The moment the Congressional Budget Office released its score of the Obamacare repeal bill passed recently by the house, hysterical partisan voices began their hue and cry. Under this baneful new reform, headlines wailed, "23 million would lose health coverage."
That isn't actually what the nonpartisan CBO's report said. But politicians and activists know a powerful rhetorical point when they see it. And there's great danger when such a potent point can be made that all resolve to do something necessary will collapse into a puddle of political cowardice.
Lawmakers should not allow alarmism to distract their attention. Obamacare is shredding the individual insurance market, as the flight of insurers from its exchanges illustrates. Just as Republican members of Congress are likely to take a hit politically for whatever they end up passing, so they are certain to take the blame and a bigger hit if they timidly back away and allow this appalling law to keep crippling the nation's healthcare system.
CBO does not have a crystal ball. Its estimates on Obamacare have a poor record. The CBO did not foresee the 105 percent average increase in premiums since the law went into effect. In 2013, CBO overestimated, by a staggering 16 million, the number of people who would sign up for Obamacare exchange plans by 2017. Its margin of error was much bigger than the total 10 million who have enrolled.
CBO also dramatically underestimated the costs of Obamacare's Medicaid expansion. It projected that insurers in the exchanges would make huge excess profits, creating an $8 billion surplus for Obamacare's "risk corridor" program. In fact, the program ran a deficit of nearly $8.3 billion in just its first two years as most big insurers suffered massive losses. These continue and are driving insurers out of the market.
Yet even assuming CBO's estimates as fact, those cherry-picking the numbers for their talking points are not giving the appropriate caveats that CBO provides. For example, this week's forecast does not say repeal will take away health insurance from 23 million people, or that 23 million will "lose" coverage. Some of that 23 million comes from CBO's assumption (probably dubious) that if Obamacare is not repealed, additional states will expand Medicaid, adding millions of people to the program who had never been on it. Others within that 23 million only bought plans to avoid paying a penalty and will drop their insurance the moment the law no longer requires it.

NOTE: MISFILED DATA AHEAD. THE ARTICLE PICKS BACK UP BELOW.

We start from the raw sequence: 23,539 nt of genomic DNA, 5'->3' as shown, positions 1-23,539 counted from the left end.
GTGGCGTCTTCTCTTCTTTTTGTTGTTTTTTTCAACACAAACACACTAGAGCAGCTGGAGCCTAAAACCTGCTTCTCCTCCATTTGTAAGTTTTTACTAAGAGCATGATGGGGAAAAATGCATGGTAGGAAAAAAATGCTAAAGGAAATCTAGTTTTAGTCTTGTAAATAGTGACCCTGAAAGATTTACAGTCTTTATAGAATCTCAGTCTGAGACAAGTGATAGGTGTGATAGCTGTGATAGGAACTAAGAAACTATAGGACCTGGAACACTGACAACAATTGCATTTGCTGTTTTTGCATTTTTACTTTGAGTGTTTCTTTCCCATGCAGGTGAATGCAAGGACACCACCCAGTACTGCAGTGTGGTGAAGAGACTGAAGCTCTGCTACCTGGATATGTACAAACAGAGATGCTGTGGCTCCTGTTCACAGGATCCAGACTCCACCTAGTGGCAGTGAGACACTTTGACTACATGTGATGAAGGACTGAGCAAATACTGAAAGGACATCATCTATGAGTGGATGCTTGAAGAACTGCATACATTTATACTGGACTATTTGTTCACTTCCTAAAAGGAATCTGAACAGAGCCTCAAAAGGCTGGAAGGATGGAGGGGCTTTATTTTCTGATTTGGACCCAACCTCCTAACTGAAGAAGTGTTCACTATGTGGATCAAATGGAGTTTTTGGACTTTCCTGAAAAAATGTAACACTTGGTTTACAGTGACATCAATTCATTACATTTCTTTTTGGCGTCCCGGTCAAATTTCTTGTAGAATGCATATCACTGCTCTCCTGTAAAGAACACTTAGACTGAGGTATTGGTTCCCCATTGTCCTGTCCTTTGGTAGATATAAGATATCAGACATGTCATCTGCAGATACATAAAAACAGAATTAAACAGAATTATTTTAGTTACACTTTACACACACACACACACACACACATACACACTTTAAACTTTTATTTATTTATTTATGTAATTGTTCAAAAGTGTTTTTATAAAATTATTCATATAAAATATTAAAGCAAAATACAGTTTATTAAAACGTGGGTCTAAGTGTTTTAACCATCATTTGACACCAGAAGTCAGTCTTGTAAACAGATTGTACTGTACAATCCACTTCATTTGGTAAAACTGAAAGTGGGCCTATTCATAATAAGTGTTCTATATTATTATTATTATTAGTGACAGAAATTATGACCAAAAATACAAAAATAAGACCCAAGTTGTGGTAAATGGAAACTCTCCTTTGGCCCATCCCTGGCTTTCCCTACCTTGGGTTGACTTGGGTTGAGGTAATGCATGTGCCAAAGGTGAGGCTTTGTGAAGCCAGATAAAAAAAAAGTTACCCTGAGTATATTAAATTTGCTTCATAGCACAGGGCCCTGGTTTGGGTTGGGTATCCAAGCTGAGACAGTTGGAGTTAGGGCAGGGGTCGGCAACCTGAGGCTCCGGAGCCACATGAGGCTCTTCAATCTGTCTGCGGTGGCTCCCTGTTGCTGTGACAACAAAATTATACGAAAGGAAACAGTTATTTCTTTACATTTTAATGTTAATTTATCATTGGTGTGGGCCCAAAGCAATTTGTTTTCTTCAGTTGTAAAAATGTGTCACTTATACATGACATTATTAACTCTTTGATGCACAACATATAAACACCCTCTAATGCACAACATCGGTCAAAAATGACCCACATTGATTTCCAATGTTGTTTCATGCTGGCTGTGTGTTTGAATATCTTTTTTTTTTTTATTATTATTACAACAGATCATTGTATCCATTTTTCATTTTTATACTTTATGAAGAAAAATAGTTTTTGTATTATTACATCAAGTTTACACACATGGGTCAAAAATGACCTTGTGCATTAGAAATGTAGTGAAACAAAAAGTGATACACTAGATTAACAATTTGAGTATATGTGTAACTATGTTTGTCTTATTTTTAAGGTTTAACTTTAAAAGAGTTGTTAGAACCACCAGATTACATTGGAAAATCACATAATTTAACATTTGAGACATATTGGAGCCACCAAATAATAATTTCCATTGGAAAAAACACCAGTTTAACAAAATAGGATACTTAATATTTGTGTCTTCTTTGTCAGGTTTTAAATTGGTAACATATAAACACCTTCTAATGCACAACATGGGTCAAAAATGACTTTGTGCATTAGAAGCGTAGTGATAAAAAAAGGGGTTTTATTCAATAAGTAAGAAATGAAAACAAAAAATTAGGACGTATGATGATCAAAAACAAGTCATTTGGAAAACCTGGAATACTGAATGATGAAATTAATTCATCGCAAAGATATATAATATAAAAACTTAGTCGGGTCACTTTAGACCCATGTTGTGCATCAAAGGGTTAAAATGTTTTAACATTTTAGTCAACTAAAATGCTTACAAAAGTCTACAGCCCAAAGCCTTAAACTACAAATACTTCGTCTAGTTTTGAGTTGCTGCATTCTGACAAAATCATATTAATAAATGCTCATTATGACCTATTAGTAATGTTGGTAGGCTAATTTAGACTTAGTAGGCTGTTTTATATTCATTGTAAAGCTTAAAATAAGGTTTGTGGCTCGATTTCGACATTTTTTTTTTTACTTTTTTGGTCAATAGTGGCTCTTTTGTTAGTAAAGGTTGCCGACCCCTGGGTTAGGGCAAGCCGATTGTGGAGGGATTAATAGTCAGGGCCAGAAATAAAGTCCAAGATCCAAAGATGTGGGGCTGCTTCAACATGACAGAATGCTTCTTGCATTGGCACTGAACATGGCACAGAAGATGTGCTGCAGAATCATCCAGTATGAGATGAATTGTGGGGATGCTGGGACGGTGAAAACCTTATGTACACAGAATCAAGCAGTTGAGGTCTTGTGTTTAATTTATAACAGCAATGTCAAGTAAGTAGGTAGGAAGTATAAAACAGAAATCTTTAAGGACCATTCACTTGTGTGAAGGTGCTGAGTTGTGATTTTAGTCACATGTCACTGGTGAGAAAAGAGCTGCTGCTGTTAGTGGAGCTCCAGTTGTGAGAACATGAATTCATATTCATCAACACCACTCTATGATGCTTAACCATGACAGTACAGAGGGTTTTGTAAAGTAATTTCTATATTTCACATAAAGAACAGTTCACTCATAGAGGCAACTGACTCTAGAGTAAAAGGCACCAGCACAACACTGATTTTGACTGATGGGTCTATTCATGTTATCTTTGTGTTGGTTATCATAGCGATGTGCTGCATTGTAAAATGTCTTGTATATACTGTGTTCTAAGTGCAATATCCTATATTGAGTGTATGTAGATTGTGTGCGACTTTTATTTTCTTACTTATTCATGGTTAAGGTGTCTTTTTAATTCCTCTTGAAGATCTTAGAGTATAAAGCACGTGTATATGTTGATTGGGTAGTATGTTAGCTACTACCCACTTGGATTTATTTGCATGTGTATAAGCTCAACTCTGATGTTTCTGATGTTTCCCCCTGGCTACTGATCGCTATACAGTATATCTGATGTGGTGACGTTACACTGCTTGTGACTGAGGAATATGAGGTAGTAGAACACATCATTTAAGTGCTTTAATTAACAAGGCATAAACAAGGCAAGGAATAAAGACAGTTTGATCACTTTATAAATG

Beyond any of that, measuring the health of America's healthcare system, which is the goal lawmakers should keep their eyes on, is a lot more complicated than superficially focusing on how many people can say they pay every month for an insurance policy or are enrolled in a government program. That number doesn't account for the quality of their insurance, the value of the care available to them or their level of satisfaction with what they have or could have otherwise.
Many Obamacare customers are paying hundreds of dollars every month for plans that won't spring for anything short of a major health crisis. Their deductibles are too high, thanks to insurers' efforts to comply with Obamacare's expensive coverage mandates while still keeping premiums below the level of most people's rent payments. For the same reason, others face months-long waits to see a doctor because insurers cut costs by excluding so many providers from their networks.
Even the connection between coverage and health outcomes is controversial. A famous study of Oregon's Medicaid program, which covers the healthcare of poor people who pay none of the costs themselves, found that the program increased the use of medical services, especially emergency room visits, without improving health outcomes significantly.
A comparison of the future with and without Obamacare is bogus because it involves willful delusion to assume Obamacare for years will do what it is supposed to do in theory when, in practice, it is already manifestly failing to do those things. Insurers are fleeing the market. Another did so this week from Kansas and Missouri. It's absurd to base any score on the notion that people will get insurance for the next 10 years when in truth many regions will effectively experience de facto repeal because there will be no exchange plans available for purchase.
Healthcare is fantastically complicated. Actuaries at CBO are not well-equipped, let alone even allowed by their rules, to provide a clear picture of what a bill such as the American Health Care Act is going to do or how it will affect health. In broad strokes, they may be correct to think that it will bring down premiums, save taxpayers some money and result in fewer people having insurance than if Obamacare were left undisturbed.
But there are trade-offs either way. It would be both immoral and incorrect if lawmakers let the system continue to collapse like a row of dominoes in the mistaken hope of avoiding blame for whatever happens in the future.